One such example is United States v. Davis, ACM 36490 (A.F. Ct. Crim. App. Jun. 13, 2007). The sole assignment of error was that the appellant's defense counsel was ineffective by failing to submit matters in clemency to the convening authority. The AFCCA notes the Strickland v. Washington, 466 U.S. 668, 687 (1984), standard for reviewing ineffectiveness of counsel: deficient performance and prejudice. The AFCCA resolves the case in the following two paragraphs:
As to the assignment of error, we have reviewed the record of trial, the assignment of error, and the government's answer thereto. The appellant was advised, on several occasions, of his right to submit post-trial matters for consideration by the convening authority. Furthermore, the appellant repeatedly acknowledged his understanding of that right. Although the appellant indicated in writing that he desired to submit matters, after an extension of time to submit such matters was granted, no matters were submitted and the convening authority took action. "Failure to submit matters within the time prescribed by this rule shall be deemed a waiver of the right to submit such mattes (sic)." Rule for Courts-Martial 1105(d)(1). Clearly, the appellant waived this right. The appellant has failed to meet his burden of proving deficient performance.
Assuming, arguendo, the appellant has overcome the presumption of competence of counsel, there is absolutely no evidence provided by the appellant, or otherwise, to support any finding of prejudice. Although the trial defense counsel submitted an affidavit and a number of memoranda, they are not necessary as the appellant has not met his burden on this issue.In the first quoted paragraph, the AFCCA seems to say the following: (1) the appellant had been told of, and acknowledged, his right to submit matters to the convening authority; (2) he did not timely submit such matters to the convening authority; (3) failure to submit matters is deemed a waiver of the right; and (4) therefore, the appellant's attorney's performance was not deficient. It seems the AFCCA conflated two separate legal principles. No one doubts that by failing to timely submit matters, the appellant waived clemency. The issue is whether his counsel failed to submit matters he should have and whether such a failure was ineffective assistance of counsel.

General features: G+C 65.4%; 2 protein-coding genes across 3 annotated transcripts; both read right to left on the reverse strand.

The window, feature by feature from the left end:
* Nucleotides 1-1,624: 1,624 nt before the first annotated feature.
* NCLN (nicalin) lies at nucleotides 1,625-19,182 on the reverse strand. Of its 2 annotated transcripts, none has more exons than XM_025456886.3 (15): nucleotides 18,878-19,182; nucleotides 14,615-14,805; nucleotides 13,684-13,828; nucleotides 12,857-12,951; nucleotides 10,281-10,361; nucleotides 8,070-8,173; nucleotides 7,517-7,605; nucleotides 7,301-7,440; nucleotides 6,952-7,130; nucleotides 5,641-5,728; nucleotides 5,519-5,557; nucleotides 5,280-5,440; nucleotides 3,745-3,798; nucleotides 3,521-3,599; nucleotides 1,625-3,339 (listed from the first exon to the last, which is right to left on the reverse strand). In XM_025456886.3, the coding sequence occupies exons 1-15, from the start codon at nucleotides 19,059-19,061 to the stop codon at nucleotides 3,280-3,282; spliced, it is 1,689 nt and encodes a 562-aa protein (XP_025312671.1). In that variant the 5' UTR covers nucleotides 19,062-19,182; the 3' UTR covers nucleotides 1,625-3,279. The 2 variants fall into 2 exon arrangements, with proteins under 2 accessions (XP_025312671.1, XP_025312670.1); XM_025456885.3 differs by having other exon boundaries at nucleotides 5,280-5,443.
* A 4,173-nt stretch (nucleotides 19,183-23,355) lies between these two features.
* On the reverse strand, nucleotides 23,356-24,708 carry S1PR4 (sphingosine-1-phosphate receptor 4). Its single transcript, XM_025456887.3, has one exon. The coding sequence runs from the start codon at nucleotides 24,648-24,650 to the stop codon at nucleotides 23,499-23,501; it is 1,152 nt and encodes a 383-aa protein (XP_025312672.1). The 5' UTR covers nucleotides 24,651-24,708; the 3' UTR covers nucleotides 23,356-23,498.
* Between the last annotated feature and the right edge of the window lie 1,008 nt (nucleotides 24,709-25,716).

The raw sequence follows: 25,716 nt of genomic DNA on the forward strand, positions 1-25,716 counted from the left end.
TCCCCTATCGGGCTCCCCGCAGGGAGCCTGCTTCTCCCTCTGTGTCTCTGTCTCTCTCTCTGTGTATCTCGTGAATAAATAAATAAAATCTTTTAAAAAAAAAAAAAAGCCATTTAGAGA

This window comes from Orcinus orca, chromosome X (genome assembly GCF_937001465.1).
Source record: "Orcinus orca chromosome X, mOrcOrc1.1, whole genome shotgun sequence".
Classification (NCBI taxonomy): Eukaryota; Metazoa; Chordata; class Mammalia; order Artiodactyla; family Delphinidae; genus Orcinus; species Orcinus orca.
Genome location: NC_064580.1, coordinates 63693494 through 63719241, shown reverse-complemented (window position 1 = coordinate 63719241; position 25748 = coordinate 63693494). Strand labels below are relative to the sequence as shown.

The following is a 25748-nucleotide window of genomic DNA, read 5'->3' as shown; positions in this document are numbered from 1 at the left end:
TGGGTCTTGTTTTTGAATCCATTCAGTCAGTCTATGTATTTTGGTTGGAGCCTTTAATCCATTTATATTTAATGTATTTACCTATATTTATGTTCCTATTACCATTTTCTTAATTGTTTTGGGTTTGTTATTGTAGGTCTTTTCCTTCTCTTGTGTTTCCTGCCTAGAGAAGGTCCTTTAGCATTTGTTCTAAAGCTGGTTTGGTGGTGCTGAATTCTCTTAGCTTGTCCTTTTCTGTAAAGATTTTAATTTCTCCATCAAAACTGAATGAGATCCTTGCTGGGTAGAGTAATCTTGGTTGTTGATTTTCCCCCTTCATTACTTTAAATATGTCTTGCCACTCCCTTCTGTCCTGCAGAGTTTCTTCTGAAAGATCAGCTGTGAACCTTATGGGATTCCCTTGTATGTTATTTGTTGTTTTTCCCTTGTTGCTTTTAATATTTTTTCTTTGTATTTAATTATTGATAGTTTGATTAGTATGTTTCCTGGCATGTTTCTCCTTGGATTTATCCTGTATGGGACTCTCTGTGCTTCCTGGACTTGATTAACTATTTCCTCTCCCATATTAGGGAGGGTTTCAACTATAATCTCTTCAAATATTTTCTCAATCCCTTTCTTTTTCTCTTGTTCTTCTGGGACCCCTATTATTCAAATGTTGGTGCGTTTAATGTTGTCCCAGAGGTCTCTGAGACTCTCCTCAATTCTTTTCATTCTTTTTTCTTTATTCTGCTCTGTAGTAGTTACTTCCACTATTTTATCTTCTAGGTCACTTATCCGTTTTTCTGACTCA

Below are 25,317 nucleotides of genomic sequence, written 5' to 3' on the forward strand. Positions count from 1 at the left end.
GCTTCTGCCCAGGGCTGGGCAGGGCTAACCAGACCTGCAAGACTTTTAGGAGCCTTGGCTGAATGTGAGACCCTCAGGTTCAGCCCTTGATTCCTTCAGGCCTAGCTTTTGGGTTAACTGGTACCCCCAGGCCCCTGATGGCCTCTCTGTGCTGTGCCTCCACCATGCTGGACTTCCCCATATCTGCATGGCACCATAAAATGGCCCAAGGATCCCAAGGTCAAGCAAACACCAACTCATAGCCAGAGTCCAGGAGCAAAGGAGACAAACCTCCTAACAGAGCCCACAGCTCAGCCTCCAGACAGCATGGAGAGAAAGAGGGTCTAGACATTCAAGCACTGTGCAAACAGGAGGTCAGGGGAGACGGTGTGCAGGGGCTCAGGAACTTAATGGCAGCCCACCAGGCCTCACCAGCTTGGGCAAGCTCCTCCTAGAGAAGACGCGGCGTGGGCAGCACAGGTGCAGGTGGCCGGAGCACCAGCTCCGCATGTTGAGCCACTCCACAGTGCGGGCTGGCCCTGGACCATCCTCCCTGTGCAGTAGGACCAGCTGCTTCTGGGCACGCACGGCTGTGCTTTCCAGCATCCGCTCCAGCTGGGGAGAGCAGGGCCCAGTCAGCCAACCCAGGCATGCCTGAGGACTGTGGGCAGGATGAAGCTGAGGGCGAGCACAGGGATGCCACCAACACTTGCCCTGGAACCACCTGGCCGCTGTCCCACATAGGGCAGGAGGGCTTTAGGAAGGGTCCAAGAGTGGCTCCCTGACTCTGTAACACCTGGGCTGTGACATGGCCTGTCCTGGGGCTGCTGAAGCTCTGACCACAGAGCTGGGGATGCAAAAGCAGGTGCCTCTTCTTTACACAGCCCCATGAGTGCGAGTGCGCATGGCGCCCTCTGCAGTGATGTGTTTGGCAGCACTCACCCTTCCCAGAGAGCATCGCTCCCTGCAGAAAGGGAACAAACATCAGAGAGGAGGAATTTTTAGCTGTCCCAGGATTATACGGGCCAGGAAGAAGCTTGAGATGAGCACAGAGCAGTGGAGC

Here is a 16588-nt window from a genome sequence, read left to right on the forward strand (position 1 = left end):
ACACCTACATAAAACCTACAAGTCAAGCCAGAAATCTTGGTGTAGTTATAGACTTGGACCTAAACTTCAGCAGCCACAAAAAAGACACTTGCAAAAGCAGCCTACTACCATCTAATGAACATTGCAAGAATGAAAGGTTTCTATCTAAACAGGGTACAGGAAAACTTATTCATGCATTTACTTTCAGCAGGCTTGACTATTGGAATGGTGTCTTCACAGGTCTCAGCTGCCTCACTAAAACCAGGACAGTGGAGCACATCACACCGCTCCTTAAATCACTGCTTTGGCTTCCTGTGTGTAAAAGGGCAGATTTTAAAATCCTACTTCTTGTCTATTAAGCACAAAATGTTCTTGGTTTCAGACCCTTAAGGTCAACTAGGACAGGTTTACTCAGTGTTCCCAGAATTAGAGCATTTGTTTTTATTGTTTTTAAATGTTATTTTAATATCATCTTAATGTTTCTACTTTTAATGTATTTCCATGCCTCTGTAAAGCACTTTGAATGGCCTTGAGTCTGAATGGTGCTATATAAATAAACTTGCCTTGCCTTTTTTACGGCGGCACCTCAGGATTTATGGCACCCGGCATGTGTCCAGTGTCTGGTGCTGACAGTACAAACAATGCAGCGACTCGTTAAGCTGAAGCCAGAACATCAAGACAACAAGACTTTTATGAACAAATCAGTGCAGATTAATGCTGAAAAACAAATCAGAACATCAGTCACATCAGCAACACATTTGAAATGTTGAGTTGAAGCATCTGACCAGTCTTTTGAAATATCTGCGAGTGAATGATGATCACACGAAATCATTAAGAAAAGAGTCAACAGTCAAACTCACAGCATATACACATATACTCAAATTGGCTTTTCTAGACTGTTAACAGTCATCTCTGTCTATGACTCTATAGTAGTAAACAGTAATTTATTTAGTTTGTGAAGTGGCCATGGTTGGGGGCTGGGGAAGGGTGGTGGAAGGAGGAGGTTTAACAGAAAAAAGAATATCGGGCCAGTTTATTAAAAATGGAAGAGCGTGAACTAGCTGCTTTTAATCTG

In the second quoted paragraph, the AFCCA assumes arguendo that the appellant established that his counsel was deficient, but decides that the appellant failed to show any prejudice. The AFCCA does not cite to the applicable law on the subject. To show prejudice, the appellant must show what he and others would have produced for the convening authority to consider. United States v. Perez, 64 M.J. 239, 244 (C.A.A.F. 2006). If he presents what he wanted his counsel to submit to the convening authority, there is a pretty low threshold:
However, because of the highly discretionary nature of the convening authority's clemency power, the threshold for showing prejudice is low. This Court will give an appellant the benefit of the doubt and find that "there is material prejudice to the substantial rights of an appellant if there is an error and the appellant 'makes some colorable showing of possible prejudice.'"United States v. Lee, 52 M.J. 51, 53 (C.A.A.F. 1999) (quoting United States v. Wheelus, 49 M.J. 283, 289 (1998) (quoting United States v. Chatman, 46 M.J. 321, 323-24 (1997)).
If the appellant did present the matters he allegedly asked his counsel to submit, I expect the CAAF may remand the case for a new clemency proceeding.